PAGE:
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Preemption Checking

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A law review article or note must present original research. To ensure that your research will be original, you must conduct a preemption check. This guide provides a starting point. For the steps for performing a preemption check, see the tab at left. 

What is a Preemption Check?

A preemption check is the process of determining whether another article has already been written on your topic. If you do not find such an article, your topic has not been preempted, and you can proceed with your research.

If you do find any articles on your topic, you may still be able to proceed if you plan on addressing the topic from a new perspective or a different point-of-view from the already-written article. The more articles that have been written on your topic, the more difficult this will be.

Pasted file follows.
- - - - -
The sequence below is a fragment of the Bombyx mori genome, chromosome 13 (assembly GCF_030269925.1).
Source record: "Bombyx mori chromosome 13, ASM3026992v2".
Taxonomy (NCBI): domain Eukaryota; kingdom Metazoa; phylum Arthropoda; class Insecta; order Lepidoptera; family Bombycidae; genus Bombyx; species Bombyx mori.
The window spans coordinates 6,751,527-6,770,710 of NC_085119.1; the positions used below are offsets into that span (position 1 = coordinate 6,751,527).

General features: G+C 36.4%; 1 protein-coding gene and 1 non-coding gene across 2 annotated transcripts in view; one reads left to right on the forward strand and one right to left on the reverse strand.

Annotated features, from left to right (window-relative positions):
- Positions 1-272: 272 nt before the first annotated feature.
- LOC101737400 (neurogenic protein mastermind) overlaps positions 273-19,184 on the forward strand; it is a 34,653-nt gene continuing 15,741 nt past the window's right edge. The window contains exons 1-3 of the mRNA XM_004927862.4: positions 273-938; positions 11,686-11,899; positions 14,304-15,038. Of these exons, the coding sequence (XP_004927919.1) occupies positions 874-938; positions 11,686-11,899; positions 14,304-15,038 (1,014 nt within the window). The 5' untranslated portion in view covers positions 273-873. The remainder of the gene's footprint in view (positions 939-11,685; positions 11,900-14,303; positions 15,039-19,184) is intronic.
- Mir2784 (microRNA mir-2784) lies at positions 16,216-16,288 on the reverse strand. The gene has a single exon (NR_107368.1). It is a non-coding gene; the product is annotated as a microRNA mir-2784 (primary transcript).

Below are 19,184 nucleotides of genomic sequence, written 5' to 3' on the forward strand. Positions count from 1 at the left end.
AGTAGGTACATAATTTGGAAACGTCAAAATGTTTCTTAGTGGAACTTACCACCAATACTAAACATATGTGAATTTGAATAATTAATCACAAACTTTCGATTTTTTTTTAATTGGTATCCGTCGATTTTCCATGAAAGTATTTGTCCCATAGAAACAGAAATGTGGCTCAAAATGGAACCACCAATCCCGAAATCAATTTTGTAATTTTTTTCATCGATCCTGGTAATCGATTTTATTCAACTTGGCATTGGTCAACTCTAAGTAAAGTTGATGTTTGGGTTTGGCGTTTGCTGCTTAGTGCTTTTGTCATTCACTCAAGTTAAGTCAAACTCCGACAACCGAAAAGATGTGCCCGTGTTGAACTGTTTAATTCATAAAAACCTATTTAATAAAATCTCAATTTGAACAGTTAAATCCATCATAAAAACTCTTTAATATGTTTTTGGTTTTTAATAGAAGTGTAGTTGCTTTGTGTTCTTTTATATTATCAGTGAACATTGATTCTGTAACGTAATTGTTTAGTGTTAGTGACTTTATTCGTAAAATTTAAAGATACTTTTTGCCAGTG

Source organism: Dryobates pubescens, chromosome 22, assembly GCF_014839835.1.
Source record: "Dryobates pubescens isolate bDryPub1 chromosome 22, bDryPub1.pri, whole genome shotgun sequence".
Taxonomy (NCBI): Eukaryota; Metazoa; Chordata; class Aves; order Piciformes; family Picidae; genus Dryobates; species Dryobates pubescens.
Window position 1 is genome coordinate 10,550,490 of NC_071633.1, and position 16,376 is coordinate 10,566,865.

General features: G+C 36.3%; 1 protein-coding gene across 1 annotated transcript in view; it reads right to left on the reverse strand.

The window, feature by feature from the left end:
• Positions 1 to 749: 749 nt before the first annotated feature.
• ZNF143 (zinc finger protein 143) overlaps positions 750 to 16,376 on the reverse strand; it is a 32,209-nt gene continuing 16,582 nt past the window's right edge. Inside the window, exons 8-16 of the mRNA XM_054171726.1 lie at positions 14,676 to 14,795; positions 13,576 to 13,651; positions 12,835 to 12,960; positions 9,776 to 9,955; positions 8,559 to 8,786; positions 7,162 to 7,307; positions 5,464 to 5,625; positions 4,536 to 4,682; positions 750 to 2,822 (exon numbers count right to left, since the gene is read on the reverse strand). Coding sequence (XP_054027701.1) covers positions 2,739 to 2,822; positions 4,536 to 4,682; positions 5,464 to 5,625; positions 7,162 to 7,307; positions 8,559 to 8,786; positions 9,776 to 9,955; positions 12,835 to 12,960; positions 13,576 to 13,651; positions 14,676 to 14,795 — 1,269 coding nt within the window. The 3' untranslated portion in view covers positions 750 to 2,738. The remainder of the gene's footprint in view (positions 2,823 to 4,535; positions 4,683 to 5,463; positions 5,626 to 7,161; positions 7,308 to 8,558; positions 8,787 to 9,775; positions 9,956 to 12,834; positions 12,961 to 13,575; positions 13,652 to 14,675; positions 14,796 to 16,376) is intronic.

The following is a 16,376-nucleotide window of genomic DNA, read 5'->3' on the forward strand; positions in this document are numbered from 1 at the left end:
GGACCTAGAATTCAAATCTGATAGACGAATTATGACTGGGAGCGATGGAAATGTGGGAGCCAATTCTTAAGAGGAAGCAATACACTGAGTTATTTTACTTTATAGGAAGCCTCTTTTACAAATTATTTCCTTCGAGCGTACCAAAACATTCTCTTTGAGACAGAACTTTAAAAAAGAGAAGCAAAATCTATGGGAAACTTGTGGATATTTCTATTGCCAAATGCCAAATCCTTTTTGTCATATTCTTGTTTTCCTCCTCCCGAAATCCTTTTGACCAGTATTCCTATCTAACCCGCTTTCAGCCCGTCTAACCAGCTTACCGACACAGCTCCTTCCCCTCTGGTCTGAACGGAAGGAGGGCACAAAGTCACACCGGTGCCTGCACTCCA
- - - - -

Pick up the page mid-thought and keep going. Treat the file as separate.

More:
When is the Preemption Check Conducted?

A preemption check is conducted after you have chosen a potential article topic but before you begin your actual research. In fact, you will find that some of your research can be completed during the process of your preemption check. It also is worthwhile to perform the check before submitting your paper for publication.

How is a Preemption Check Conducted?

First, a word of warning: Do not rely only on the full-text Westlaw and Lexis law journal databases. While using these databases is a good start, many law reviews are not included in these databases. Furthermore, the coverage for many law reviews included in these databases does not extend all the way to the first volume of the law review. In sum, relying only on Westlaw and Lexis will result in an incomplete preemption check.